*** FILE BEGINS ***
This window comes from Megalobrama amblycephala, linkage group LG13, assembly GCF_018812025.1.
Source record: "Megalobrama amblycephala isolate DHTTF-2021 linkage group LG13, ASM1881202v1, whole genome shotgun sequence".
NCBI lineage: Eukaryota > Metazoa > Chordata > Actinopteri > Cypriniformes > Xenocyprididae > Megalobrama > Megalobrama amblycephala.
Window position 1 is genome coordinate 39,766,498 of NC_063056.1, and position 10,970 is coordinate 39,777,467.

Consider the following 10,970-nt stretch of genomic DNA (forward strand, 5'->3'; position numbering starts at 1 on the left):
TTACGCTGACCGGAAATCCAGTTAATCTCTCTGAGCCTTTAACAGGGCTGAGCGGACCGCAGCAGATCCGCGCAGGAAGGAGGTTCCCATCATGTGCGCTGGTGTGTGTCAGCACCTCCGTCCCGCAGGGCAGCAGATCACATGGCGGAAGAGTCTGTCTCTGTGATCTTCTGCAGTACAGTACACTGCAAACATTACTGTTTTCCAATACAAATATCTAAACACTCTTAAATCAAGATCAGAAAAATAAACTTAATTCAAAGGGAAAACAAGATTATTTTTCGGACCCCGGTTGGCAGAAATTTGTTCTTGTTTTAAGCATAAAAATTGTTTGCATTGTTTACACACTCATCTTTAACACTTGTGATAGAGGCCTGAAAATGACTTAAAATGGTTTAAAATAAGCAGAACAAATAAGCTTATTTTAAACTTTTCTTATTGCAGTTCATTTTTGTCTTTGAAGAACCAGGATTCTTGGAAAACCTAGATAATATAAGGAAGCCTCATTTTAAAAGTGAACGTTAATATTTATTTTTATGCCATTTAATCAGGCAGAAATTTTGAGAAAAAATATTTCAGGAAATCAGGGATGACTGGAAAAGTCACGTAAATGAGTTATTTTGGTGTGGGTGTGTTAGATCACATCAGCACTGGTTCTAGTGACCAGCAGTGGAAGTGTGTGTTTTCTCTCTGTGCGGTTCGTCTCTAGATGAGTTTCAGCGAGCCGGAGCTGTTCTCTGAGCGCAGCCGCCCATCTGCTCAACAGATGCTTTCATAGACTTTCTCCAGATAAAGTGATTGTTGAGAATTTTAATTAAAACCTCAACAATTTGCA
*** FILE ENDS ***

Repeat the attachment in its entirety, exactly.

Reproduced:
This window comes from Megalobrama amblycephala, linkage group LG13, assembly GCF_018812025.1.
Source record: "Megalobrama amblycephala isolate DHTTF-2021 linkage group LG13, ASM1881202v1, whole genome shotgun sequence".
NCBI lineage: Eukaryota > Metazoa > Chordata > Actinopteri > Cypriniformes > Xenocyprididae > Megalobrama > Megalobrama amblycephala.
Window position 1 is genome coordinate 39,766,498 of NC_063056.1, and position 10,970 is coordinate 39,777,467.

Consider the following 10,970-nt stretch of genomic DNA (forward strand, 5'->3'; position numbering starts at 1 on the left):
TTACGCTGACCGGAAATCCAGTTAATCTCTCTGAGCCTTTAACAGGGCTGAGCGGACCGCAGCAGATCCGCGCAGGAAGGAGGTTCCCATCATGTGCGCTGGTGTGTGTCAGCACCTCCGTCCCGCAGGGCAGCAGATCACATGGCGGAAGAGTCTGTCTCTGTGATCTTCTGCAGTACAGTACACTGCAAACATTACTGTTTTCCAATACAAATATCTAAACACTCTTAAATCAAGATCAGAAAAATAAACTTAATTCAAAGGGAAAACAAGATTATTTTTCGGACCCCGGTTGGCAGAAATTTGTTCTTGTTTTAAGCATAAAAATTGTTTGCATTGTTTACACACTCATCTTTAACACTTGTGATAGAGGCCTGAAAATGACTTAAAATGGTTTAAAATAAGCAGAACAAATAAGCTTATTTTAAACTTTTCTTATTGCAGTTCATTTTTGTCTTTGAAGAACCAGGATTCTTGGAAAACCTAGATAATATAAGGAAGCCTCATTTTAAAAGTGAACGTTAATATTTATTTTTATGCCATTTAATCAGGCAGAAATTTTGAGAAAAAATATTTCAGGAAATCAGGGATGACTGGAAAAGTCACGTAAATGAGTTATTTTGGTGTGGGTGTGTTAGATCACATCAGCACTGGTTCTAGTGACCAGCAGTGGAAGTGTGTGTTTTCTCTCTGTGCGGTTCGTCTCTAGATGAGTTTCAGCGAGCCGGAGCTGTTCTCTGAGCGCAGCCGCCCATCTGCTCAACAGATGCTTTCATAGACTTTCTCCAGATAAAGTGATTGTTGAGAATTTTAATTAAAACCTCAACAATTTGCA